From The Guardian (17.04.06)
The government will argue in Britain’s highest court next week that foreign officials who commit torture abroad should be immune from civil action in the English courts.
Christopher Greenwood QC, the international lawyer who advised the attorney-general that the Iraq war was lawful, will argue for the British government, which has intervened in support of Saudi Arabian officials accused of detaining and torturing four Britons in Saudi jails.
Saudi Arabia is appealing to the House of Lords against a court of appeal ruling that, while the state is immune from compensation claims for torture, individual officials who inflict it are not. Civil rights lawyers said the ruling in October 2004 was a historic victory, ending immunity for torturers abroad from claims in the English courts.
The cases of Sandy Mitchell, Les Walker and Bill Sampson arose from a series of terrorist bombings in Saudi Arabia six years ago which the Saudis blamed at the time on an alcohol turf war among westerners. The men claim they were tortured into confessing responsibility on Saudi television.
The fourth man, Ron Jones, an accountant, was seized after being injured in a bomb blast outside a bookshop. He was taken from his hospital bed and detained for 67 days, during which his captors attempted to get him to confess to planting the device that injured him. The torture of Mr Jones, which has been confirmed independently, involved being beaten on his hands and feet, suspended for long periods by his arms, deprived of sleep and given mind-altering drugs.
All the men were released after an al-Qaida attack in May 2003 by nine suicide bombers in Riyadh, which made it clear the allegations against them were false. Four other men who were detained with Mr Mitchell, Mr Walker and Mr Sampson could also make claims if the law lords uphold the right to sue for compensation.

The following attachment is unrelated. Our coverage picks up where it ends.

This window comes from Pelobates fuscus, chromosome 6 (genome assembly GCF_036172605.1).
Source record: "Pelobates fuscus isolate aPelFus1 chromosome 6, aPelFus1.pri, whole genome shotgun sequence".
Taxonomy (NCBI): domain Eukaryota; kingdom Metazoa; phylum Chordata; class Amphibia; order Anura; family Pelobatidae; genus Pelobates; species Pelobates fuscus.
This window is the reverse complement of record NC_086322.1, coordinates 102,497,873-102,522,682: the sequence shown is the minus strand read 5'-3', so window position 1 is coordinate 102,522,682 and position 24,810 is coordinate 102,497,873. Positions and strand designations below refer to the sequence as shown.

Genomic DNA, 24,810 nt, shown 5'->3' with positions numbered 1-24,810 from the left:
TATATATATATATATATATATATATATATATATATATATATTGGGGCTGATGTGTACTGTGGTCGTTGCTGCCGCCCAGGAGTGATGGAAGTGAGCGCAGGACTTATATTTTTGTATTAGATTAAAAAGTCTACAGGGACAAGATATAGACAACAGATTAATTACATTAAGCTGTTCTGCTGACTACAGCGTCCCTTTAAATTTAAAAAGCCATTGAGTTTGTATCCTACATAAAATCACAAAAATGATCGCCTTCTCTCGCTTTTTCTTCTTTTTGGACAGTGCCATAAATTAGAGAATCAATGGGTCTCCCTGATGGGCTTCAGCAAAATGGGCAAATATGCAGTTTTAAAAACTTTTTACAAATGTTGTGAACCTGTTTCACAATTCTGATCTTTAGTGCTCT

The UK government’s intervention, backing the Saudi claim for immunity, follows a House of Lords case last year in which lawyers for the government contended that evidence obtained from torture abroad should be admissible as evidence in UK courts – an argument rejected by the law lords. “The thing we’re quite angry about is that the government has weighed in to support the argument that the individual torturers should not be responsible. They have actually intervened formally and put in an argument in support of the Saudi government’s argument that the individual torturers should continue to have immunity,” said Tamsin Allen of Bindman & Partners, the law firm representing three of the men.
“We’ve been trying to pressurise the government not to do that because we say the inevitable conclusion is that they are supporting the right of torturers to continue to torture with impunity. We’ve got a court of appeal judgment saying that torturers should bear individual responsibility and we should be able to sue them in these courts and provide redress for torture victims, and they’re arguing no …
“Their argument is that state immunity is so important it has to be protected. We say there’s no challenge to state immunity and it’s not being undermined. The Americans have specific laws to allow torture victims to sue wherever the torture happened. We don’t, and the government is trying to argue against the court of appeal judgment that established those rights.”
Ms Allen said some of the men were tortured until their hearts were damaged, one was raped, and all suffer post-traumatic stress disorder.
A spokeswoman for the Department for Constitutional Affairs said: “The UK government condemns torture in all its forms and works to eradicate it wherever it occurs. The intervention in this case is not about criminal responsibility for torture, nor about the UK government’s attitude to torture. It concerns jurisdiction, and the way in which civil damages can be sought against a foreign state for acts allegedly committed in its own territory.”